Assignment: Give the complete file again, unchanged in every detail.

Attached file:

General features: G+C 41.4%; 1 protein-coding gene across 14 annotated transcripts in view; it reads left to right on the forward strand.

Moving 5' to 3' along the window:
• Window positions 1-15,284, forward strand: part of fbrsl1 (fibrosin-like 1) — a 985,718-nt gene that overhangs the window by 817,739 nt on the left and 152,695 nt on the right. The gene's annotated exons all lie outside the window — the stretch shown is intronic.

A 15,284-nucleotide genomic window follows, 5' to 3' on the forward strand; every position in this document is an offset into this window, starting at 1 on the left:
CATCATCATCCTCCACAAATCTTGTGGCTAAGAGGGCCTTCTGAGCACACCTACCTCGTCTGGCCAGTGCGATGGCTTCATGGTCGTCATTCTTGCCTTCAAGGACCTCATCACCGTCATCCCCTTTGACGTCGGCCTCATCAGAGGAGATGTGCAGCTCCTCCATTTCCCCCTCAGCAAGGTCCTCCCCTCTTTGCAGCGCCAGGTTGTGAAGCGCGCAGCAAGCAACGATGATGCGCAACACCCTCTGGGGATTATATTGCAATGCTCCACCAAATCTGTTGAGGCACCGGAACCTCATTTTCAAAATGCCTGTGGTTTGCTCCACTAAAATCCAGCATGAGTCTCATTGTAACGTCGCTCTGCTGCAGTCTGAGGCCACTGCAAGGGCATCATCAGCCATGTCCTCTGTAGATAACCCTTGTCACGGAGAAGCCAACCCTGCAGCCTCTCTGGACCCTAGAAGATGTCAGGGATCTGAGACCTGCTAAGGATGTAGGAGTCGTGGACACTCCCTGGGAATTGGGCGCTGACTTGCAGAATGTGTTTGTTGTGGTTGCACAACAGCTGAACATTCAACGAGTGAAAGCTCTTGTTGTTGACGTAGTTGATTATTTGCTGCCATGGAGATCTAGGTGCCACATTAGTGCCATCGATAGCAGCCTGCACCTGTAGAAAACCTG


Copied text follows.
General features: G+C 41.4%; 1 protein-coding gene across 14 annotated transcripts in view; it reads left to right on the forward strand.

Moving 5' to 3' along the window:
• Window positions 1-15,284, forward strand: part of fbrsl1 (fibrosin-like 1) — a 985,718-nt gene that overhangs the window by 817,739 nt on the left and 152,695 nt on the right. The gene's annotated exons all lie outside the window — the stretch shown is intronic.

A 15,284-nucleotide genomic window follows, 5' to 3' on the forward strand; every position in this document is an offset into this window, starting at 1 on the left:
CATCATCATCCTCCACAAATCTTGTGGCTAAGAGGGCCTTCTGAGCACACCTACCTCGTCTGGCCAGTGCGATGGCTTCATGGTCGTCATTCTTGCCTTCAAGGACCTCATCACCGTCATCCCCTTTGACGTCGGCCTCATCAGAGGAGATGTGCAGCTCCTCCATTTCCCCCTCAGCAAGGTCCTCCCCTCTTTGCAGCGCCAGGTTGTGAAGCGCGCAGCAAGCAACGATGATGCGCAACACCCTCTGGGGATTATATTGCAATGCTCCACCAAATCTGTTGAGGCACCGGAACCTCATTTTCAAAATGCCTGTGGTTTGCTCCACTAAAATCCAGCATGAGTCTCATTGTAACGTCGCTCTGCTGCAGTCTGAGGCCACTGCAAGGGCATCATCAGCCATGTCCTCTGTAGATAACCCTTGTCACGGAGAAGCCAACCCTGCAGCCTCTCTGGACCCTAGAAGATGTCAGGGATCTGAGACCTGCTAAGGATGTAGGAGTCGTGGACACTCCCTGGGAATTGGGCGCTGACTTGCAGAATGTGTTTGTTGTGGTTGCACAACAGCTGAACATTCAACGAGTGAAAGCTCTTGTTGTTGACGTAGTTGATTATTTGCTGCCATGGAGATCTAGGTGCCACATTAGTGCCATCGATAGCAGCCTGCACCTGTAGAAAACCTG